NREL's data analysis helps Sysco and the other companies understand how the fuel cell and hydrogen units are performing along with comparisons with competing technologies.
Productivity Equals Profit in the Forklift Business
A forklift-intensive warehouse "looks like chaos" to an outsider, but the operation is effectively organized for productivity, Kurtz said. "They have productivity measures, such as how much material is moved per eight-hour shift," Kurtz said. So, a forklift that doesn't slow down as the hours pass, or a forklift that can be refueled in four minutes, rather than have its battery replaced in 20 minutes, can have a positive impact on productivity.
"Even if it comes down to one minute of productivity gain, that's a noticeable improvement for warehouses where forklift use is really maxed out," Kurtz said.
"It's been a great partnership," said Katrina Fritz Intwala, vice president of business development and government relations for Plug Power, which sells fuel cells for forklifts, stationary power and other uses.
"NREL is very collaborative, we have meaningful back-and-forth discussions on their data that is very useful for us to see how our units are operating in the field. They gather information on how our units are fueled, when they're filled, what's the run time on the fuel, how long our units run between fuelings, to what pressure are they fueled. We're able to get a better understanding of how our customers are using our products and how they're performing."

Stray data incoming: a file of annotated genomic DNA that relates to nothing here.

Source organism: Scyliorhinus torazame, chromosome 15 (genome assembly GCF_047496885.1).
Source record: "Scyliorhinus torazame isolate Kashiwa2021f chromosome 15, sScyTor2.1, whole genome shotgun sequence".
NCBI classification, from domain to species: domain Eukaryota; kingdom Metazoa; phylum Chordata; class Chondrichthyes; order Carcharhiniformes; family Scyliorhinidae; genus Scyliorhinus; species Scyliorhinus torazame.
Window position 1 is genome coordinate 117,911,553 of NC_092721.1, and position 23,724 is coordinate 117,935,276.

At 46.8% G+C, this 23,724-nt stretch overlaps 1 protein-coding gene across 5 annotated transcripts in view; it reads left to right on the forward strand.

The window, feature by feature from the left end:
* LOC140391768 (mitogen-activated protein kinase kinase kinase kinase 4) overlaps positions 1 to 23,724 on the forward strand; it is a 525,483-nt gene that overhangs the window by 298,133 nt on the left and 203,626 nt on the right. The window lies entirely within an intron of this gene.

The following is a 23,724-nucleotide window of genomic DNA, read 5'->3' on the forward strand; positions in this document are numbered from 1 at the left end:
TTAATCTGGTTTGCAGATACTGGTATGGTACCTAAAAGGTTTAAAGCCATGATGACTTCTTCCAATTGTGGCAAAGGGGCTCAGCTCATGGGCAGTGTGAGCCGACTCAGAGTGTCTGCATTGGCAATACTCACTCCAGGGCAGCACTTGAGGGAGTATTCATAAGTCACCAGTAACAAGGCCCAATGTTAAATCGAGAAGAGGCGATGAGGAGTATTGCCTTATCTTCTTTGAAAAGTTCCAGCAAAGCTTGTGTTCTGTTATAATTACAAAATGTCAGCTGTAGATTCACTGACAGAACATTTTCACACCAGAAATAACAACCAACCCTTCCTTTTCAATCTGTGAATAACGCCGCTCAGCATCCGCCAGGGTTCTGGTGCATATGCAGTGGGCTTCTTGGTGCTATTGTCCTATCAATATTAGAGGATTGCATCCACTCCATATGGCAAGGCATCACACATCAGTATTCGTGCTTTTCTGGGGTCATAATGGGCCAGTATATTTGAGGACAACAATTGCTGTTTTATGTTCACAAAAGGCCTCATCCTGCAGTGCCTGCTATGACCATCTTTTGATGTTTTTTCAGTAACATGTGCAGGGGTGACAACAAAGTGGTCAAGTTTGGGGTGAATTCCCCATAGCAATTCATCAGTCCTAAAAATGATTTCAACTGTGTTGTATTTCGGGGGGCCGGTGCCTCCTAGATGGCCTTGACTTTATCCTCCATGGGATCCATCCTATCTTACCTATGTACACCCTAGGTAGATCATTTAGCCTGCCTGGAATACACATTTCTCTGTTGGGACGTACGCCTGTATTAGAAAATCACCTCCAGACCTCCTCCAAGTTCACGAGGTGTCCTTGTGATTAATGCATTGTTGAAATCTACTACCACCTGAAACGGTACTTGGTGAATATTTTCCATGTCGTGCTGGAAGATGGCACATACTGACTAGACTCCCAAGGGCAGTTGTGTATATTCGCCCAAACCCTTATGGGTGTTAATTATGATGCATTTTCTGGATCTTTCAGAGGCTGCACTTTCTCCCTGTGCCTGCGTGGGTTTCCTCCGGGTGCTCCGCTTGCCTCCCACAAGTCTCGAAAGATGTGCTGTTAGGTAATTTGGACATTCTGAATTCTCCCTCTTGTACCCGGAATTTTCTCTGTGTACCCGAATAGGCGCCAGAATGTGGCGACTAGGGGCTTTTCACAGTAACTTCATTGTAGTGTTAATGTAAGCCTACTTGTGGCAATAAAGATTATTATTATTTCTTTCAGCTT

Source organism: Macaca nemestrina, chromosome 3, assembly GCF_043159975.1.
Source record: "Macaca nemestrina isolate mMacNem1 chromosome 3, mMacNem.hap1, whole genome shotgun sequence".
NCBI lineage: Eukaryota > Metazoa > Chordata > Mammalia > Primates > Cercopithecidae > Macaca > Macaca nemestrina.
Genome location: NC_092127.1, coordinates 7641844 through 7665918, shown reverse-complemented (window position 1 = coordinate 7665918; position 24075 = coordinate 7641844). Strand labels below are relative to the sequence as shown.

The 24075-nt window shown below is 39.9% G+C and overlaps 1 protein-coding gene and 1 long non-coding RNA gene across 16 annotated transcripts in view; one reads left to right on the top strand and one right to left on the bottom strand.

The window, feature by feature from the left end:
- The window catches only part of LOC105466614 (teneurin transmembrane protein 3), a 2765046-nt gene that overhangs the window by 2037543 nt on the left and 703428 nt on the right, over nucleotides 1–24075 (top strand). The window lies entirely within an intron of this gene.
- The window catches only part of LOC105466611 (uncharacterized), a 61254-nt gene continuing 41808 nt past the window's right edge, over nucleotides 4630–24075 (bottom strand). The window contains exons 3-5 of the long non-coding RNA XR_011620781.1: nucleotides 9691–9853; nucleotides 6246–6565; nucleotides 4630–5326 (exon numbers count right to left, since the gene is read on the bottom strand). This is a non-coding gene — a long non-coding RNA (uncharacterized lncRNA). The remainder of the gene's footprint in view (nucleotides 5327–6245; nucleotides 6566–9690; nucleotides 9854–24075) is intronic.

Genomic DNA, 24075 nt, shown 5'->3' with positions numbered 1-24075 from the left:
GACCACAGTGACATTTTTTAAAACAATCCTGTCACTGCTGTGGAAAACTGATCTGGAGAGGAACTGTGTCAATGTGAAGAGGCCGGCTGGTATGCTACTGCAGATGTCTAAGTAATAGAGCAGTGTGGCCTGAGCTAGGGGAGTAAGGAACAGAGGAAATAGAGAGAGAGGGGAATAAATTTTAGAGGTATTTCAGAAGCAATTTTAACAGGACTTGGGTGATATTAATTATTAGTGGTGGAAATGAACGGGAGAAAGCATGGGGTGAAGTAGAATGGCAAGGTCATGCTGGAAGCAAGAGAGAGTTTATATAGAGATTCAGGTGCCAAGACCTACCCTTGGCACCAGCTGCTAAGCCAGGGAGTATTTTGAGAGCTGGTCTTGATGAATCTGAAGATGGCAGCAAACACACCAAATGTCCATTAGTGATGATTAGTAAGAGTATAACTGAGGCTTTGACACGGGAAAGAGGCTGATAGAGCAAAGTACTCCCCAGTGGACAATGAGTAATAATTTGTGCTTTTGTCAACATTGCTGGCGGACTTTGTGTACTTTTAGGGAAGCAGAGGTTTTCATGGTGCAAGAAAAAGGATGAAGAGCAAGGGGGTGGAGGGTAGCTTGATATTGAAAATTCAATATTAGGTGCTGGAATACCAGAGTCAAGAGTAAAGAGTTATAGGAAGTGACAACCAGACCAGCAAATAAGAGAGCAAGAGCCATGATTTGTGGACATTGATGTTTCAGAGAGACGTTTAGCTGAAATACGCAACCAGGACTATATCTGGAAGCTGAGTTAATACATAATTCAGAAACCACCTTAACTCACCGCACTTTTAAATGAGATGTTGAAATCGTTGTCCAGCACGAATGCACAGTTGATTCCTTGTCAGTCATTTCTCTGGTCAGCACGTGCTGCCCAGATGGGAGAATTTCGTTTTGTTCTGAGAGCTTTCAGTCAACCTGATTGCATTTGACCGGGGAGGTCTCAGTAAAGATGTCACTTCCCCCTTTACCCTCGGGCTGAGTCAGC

Also useful for Plug Power is seeing how their fuel cells compare to battery packs or internal-combustion engines.
Fuel Cells for Emergency Backup Power
The fuel cells also are being tested by organizations that have crucial needs for backup power such as telecommunications and emergency responders.
Typically, that backup power is supplied by diesel, but organizations are eager to explore the advantages of fuel cells.
Mark Cohen, director of product management for ReliOn, said the NREL data "provides more credibility to a customer" than merely having the manufacturer produce its own data to extol the virtues of the product.
He said the partnership, together with the ARRA money, will help accelerate the rate at which his company's hydrogen fuel cells are deployed for backup power in critical communications settings, "while clearly demonstrating the performance and environmental benefits of the technology."
Indispensable Information while Guarding Secrets
NREL's HSDC had to find a way to deliver useful information to the companies without betraying their internal secrets.
"We protect the proprietary data by creating composite data projects," Kurtz said. (HSDC results are online) "The data are aggregated across all the project partners." That way, each company can see its own data, and how it compares with the aggregate data, but can't hone in on a competitor's specifics. "It's a way of having commercially sensitive data reported on, without revealing a company's proprietary information," Kurtz said.
If fuel cells prove efficient and are adapted widely in transportation and emergency services, they are expected to generate tens of thousands of jobs in manufacturing and maintenance.
They also will help end dependence on foreign oil and keep hundreds of millions of tons of carbon dioxide out of the atmosphere.
— Bill Scanlon